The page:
Today at work one of my team members asked me to check some calculations that he had done. This guy is probably 50, has been working in this industry for a couple of decades, and my firs thought was “I haven’t had to do engineering calculations in two years.”
He sent me his work, I looked over EVERYTHING cause at first I wasn’t totally clear what he was calculating (which made me miss the professors that made us outline a bunch of stuff before our calculation). All in all the math seemed sound, there was one thing that was bothering me. He was trying to figure out the max load before failure. He was using a material’s yield, but I had a feeling that he needed to be looking at the sheer stress because of the type of failure we were seeing.
Did I say anything?
Because I’m dumb. Because the yield he had listed wasn’t specified. Because I wasn’t sure that he should have actually been looking at the sheer stresses. Because when it comes to something I’m not sure about, I’d rather pipe down than make a mistake.
And that’s not good.
I could have learned something today if I had brought this up. Maybe I will get over myself and do it tomorrow when I come in. At the very least, I could have shown that I actually have a functioning and curious mind. Instead I deferred to telling him he was right (which I still think he might be).
When I was in high school, I was lucky enough to attend a school that offered programming as an elective. I signed up for the first programming class which taught in C and really really liked it. The teacher really liked that I liked it and showed some talent for it.
The next level programming class offered the following semester was in Java. I couldn’t for the life of me wrap my head around object-based programming. I dropped the class. I don’t think I’ve ever had a teacher be as mad at me as that teacher was. And his anger stemmed from his disappointment in me. He was the first teacher to kind of treat me as an adult when he told me that if only I hadn’t been so scared of asking questions I might still be in there enjoying myself. It was the first time a teacher criticized me in a way that I respected and therefore in a way that kind of hurt.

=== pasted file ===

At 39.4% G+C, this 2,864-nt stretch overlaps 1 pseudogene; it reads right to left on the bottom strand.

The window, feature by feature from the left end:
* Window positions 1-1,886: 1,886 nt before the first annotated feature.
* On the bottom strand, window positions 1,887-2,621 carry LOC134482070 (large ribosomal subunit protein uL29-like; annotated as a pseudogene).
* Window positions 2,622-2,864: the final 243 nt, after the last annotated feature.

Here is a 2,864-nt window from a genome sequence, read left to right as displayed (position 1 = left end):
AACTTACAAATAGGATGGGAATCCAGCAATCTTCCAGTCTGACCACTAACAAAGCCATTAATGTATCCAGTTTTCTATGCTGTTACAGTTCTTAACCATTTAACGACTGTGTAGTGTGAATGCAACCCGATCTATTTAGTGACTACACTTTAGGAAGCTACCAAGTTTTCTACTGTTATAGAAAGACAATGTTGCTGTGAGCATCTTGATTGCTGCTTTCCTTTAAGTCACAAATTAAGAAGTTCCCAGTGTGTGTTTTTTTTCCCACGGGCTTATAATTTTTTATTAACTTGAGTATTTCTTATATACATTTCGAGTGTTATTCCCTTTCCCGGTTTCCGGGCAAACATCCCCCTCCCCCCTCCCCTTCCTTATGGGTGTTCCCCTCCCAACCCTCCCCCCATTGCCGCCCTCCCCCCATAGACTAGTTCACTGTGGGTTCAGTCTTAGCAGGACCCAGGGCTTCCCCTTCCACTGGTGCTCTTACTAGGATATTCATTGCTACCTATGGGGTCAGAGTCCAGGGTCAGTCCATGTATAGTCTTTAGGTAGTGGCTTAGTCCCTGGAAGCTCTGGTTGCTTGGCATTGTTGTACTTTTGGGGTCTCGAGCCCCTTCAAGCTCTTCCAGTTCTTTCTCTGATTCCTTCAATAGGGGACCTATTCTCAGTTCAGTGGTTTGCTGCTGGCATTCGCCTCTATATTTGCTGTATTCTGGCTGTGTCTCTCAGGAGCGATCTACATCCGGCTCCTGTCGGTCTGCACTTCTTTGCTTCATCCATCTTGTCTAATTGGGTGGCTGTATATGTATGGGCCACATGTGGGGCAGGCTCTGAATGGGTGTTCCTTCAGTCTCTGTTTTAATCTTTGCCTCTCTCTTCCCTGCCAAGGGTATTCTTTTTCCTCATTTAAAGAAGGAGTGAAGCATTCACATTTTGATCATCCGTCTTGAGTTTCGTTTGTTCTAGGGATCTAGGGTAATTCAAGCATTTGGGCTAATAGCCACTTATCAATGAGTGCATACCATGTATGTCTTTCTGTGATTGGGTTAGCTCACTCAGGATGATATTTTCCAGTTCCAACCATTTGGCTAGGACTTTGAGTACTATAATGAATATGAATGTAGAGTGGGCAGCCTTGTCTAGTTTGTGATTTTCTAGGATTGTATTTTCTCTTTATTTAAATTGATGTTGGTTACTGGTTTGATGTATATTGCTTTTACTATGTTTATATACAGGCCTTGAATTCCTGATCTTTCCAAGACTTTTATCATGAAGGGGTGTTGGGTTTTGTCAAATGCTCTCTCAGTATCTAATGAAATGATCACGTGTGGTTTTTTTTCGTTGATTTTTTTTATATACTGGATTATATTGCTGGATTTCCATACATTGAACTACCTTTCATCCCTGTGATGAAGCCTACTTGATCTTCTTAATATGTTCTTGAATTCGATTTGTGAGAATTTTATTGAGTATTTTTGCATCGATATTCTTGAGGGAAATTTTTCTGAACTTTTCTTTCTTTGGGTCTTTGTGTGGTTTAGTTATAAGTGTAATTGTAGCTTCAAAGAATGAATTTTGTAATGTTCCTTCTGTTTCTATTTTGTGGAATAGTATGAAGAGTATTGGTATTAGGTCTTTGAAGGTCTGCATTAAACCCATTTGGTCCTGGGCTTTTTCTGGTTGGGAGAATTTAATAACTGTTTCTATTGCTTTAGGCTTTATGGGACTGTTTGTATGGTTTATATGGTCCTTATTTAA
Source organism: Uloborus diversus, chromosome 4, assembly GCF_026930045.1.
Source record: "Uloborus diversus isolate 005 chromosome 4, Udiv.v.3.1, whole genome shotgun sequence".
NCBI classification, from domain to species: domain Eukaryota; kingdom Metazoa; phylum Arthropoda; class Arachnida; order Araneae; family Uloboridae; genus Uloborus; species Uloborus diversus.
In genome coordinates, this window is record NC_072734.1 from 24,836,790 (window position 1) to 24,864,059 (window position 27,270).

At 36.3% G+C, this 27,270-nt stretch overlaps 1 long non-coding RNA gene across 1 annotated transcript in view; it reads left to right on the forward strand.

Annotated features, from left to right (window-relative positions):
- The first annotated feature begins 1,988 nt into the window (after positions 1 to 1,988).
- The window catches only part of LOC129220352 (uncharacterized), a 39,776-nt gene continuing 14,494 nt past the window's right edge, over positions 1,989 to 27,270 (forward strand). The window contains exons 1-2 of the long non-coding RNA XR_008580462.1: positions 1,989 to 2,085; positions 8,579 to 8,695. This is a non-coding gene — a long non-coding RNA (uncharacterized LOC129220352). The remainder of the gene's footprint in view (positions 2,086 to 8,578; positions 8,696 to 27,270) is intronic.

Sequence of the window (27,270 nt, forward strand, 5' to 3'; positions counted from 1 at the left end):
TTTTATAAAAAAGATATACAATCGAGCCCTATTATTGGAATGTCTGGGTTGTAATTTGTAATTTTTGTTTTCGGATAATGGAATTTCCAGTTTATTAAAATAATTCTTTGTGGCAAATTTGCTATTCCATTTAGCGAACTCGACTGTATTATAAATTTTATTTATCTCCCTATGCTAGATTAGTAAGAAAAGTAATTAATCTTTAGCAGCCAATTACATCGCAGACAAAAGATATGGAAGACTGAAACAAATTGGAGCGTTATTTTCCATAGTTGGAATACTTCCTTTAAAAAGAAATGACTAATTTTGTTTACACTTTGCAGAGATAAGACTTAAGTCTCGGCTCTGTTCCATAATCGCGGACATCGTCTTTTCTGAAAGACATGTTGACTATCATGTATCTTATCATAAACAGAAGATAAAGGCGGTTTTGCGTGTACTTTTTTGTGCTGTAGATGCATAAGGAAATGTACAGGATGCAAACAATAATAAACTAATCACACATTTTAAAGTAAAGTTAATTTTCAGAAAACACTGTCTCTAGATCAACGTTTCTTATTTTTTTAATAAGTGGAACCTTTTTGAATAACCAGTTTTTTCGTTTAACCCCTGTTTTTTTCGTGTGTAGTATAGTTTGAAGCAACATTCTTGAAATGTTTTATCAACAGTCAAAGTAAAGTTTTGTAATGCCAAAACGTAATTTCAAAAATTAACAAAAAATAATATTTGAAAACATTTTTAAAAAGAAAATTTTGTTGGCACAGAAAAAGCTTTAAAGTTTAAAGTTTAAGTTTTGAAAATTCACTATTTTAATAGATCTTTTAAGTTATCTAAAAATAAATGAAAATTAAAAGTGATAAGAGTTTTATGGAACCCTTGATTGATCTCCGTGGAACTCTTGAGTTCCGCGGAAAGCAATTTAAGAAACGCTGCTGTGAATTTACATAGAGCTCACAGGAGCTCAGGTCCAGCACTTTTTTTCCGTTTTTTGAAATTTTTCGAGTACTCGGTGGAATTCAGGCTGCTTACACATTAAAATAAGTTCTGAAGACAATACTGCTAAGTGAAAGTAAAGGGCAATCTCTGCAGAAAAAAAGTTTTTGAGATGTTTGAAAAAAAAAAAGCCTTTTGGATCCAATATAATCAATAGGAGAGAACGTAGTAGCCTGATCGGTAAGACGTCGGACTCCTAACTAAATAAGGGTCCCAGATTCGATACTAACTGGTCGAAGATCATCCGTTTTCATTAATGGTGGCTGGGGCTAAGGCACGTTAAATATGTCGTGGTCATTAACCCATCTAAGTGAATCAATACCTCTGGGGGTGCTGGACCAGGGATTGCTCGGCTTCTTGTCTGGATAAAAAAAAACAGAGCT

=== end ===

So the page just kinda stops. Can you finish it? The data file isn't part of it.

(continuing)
At the time, externally, I just laughed it off and enjoyed my java free life. I had no intention of studying programming anyway, so what was the point? I knew I was going for mechanical engineering (did I mention I’m an idiot?). Internally, though, I think I was a little scared that a person that knew me in such a minimal context (this wasn’t a teacher I would say I was super close to) could call me out on something so accurately.
Now, I’ve really enjoyed the little bit of programming that I have done and I wonder what would have been. But that’s useless, right? What’s important is seeing the lesson in this. I need to start being comfortable with asking questions. I need to start understanding that not knowing something doesn’t show weakness. I need to start internalizing that admitting that I don’t know something is actually something very strong and wise. And I need to face the fact that I might be right more often than I think.
Which brings me to a whole other paradox. For the most part, I’m extremely confident in my intelligence. Probably over-confident in certain areas and with certain people (hi mom). And yet, within me there is a part that is so incredibly unsure of herself and ironically, in the stuff I’ve been “trained” in the longest. I wonder why that is. I mean I have a Master of Science in mechanical engineering, but the second I was asked to do a calculation outside the classroom I kind of froze. Whenever my dad asks me a technical question related to mechanical engineering, I get kind of annoyed and scoff it off.